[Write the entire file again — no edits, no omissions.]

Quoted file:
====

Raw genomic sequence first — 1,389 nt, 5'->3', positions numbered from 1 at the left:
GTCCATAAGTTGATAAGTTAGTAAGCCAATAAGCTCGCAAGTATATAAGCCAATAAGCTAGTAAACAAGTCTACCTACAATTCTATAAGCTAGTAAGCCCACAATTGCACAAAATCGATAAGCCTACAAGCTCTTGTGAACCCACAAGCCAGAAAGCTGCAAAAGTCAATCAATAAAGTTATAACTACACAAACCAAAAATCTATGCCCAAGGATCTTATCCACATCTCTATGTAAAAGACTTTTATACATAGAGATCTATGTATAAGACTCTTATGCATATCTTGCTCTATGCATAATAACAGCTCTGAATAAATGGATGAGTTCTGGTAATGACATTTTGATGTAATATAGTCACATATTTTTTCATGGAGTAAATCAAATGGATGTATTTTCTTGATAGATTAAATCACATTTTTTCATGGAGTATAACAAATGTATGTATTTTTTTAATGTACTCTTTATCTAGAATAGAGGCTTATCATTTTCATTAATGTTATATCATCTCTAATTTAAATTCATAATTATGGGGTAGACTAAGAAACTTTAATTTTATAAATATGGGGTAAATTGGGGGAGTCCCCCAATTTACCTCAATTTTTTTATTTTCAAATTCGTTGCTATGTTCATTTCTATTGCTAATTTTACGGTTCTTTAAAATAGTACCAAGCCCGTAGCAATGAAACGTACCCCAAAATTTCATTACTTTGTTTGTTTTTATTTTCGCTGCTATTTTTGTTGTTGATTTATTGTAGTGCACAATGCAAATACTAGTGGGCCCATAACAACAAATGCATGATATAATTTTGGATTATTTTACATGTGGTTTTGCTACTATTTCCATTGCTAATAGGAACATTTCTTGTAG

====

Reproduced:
Raw genomic sequence first — 1,389 nt, 5'->3', positions numbered from 1 at the left:
GTCCATAAGTTGATAAGTTAGTAAGCCAATAAGCTCGCAAGTATATAAGCCAATAAGCTAGTAAACAAGTCTACCTACAATTCTATAAGCTAGTAAGCCCACAATTGCACAAAATCGATAAGCCTACAAGCTCTTGTGAACCCACAAGCCAGAAAGCTGCAAAAGTCAATCAATAAAGTTATAACTACACAAACCAAAAATCTATGCCCAAGGATCTTATCCACATCTCTATGTAAAAGACTTTTATACATAGAGATCTATGTATAAGACTCTTATGCATATCTTGCTCTATGCATAATAACAGCTCTGAATAAATGGATGAGTTCTGGTAATGACATTTTGATGTAATATAGTCACATATTTTTTCATGGAGTAAATCAAATGGATGTATTTTCTTGATAGATTAAATCACATTTTTTCATGGAGTATAACAAATGTATGTATTTTTTTAATGTACTCTTTATCTAGAATAGAGGCTTATCATTTTCATTAATGTTATATCATCTCTAATTTAAATTCATAATTATGGGGTAGACTAAGAAACTTTAATTTTATAAATATGGGGTAAATTGGGGGAGTCCCCCAATTTACCTCAATTTTTTTATTTTCAAATTCGTTGCTATGTTCATTTCTATTGCTAATTTTACGGTTCTTTAAAATAGTACCAAGCCCGTAGCAATGAAACGTACCCCAAAATTTCATTACTTTGTTTGTTTTTATTTTCGCTGCTATTTTTGTTGTTGATTTATTGTAGTGCACAATGCAAATACTAGTGGGCCCATAACAACAAATGCATGATATAATTTTGGATTATTTTACATGTGGTTTTGCTACTATTTCCATTGCTAATAGGAACATTTCTTGTAG